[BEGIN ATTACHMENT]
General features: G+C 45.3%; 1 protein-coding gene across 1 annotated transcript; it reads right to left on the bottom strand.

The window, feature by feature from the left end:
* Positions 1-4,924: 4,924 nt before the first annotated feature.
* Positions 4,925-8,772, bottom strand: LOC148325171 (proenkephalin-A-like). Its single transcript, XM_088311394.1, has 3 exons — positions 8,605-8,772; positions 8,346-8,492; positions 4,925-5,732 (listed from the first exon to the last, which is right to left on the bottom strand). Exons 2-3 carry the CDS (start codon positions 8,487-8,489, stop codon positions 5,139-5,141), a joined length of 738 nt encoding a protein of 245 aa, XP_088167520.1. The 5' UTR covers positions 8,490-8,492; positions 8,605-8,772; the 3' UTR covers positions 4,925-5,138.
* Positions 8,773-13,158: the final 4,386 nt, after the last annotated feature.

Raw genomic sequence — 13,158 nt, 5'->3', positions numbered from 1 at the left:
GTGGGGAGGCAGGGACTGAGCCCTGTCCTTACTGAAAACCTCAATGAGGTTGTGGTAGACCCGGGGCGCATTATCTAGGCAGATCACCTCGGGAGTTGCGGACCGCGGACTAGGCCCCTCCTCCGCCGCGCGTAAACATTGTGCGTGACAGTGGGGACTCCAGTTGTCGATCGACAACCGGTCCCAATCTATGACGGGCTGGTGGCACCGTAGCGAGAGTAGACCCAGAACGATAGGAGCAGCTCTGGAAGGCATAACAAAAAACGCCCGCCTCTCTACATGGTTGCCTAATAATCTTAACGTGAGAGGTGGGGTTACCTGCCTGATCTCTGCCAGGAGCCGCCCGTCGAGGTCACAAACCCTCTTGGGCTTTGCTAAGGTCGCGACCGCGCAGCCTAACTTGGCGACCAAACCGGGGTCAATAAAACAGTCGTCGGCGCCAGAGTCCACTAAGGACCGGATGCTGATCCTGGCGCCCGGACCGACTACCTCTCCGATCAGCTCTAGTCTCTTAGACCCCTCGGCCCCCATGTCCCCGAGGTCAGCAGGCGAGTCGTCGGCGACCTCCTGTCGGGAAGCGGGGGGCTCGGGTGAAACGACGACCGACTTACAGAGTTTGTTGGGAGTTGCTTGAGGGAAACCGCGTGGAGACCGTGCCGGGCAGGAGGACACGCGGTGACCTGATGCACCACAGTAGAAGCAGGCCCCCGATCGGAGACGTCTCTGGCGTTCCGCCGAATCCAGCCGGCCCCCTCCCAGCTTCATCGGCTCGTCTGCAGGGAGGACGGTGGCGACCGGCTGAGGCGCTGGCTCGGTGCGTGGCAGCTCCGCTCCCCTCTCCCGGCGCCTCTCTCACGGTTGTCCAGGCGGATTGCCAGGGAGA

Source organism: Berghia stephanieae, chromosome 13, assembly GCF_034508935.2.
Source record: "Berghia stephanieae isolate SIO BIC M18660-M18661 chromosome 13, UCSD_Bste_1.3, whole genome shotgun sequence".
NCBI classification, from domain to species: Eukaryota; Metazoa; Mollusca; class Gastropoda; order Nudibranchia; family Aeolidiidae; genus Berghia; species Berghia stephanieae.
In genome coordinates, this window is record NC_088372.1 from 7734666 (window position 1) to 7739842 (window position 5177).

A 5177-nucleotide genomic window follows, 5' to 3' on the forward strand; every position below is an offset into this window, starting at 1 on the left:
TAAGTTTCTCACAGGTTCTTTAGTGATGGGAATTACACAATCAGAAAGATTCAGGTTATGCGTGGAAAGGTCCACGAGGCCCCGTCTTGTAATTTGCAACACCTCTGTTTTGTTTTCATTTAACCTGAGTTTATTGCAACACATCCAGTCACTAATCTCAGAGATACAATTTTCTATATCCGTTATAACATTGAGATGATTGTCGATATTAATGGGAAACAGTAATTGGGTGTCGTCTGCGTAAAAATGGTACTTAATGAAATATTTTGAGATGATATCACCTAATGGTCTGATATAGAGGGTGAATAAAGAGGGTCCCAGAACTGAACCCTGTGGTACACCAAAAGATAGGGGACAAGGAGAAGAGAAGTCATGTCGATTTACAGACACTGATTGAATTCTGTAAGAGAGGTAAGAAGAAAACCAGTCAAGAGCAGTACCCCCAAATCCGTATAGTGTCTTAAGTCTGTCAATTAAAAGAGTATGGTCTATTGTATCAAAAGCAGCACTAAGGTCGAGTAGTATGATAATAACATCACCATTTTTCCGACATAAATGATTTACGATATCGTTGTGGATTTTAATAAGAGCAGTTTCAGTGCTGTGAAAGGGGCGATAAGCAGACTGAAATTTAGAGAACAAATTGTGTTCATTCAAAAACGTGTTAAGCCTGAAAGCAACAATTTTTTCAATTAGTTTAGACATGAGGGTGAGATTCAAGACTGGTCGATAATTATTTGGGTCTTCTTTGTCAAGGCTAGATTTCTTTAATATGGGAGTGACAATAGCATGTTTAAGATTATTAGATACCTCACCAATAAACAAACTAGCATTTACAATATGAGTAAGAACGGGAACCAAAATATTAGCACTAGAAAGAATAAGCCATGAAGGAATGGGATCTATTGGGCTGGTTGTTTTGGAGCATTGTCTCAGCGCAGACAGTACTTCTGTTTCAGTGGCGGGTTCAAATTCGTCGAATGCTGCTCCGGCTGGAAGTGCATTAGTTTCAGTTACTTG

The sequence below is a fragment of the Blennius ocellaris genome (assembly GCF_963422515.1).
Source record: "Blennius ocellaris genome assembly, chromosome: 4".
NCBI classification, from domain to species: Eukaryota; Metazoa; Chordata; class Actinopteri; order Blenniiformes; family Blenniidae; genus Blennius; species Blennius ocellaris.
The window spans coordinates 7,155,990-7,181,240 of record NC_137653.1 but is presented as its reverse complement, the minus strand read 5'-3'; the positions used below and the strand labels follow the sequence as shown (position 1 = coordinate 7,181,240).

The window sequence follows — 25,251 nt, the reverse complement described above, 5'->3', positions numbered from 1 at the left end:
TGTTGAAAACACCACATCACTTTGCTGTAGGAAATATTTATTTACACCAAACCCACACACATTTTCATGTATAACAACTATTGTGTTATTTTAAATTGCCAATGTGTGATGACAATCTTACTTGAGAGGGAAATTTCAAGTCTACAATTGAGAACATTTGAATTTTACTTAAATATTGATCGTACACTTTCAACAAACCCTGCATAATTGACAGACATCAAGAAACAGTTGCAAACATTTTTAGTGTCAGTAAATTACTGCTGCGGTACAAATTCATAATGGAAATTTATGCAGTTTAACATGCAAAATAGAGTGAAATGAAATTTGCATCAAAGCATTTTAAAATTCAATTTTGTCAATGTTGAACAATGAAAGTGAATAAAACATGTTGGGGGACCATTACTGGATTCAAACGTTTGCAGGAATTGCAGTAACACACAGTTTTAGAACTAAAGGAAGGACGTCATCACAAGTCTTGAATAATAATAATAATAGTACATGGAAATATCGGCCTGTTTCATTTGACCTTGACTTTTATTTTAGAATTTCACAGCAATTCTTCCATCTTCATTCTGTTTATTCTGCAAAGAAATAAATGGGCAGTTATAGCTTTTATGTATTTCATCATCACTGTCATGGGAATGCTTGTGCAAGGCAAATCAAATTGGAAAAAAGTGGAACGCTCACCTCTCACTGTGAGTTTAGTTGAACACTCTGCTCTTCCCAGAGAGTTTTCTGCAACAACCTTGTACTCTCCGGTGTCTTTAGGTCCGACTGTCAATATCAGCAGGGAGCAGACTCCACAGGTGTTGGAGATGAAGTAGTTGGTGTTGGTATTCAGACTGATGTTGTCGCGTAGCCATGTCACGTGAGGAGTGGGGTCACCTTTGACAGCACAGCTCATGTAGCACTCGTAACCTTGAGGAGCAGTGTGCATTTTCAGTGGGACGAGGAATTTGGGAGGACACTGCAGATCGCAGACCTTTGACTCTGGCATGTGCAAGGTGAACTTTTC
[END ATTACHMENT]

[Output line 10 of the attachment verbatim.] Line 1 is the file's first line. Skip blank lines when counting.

NCBI classification, from domain to species: Eukaryota; Metazoa; Mollusca; class Gastropoda; order Nudibranchia; family Aeolidiidae; genus Berghia; species Berghia stephanieae.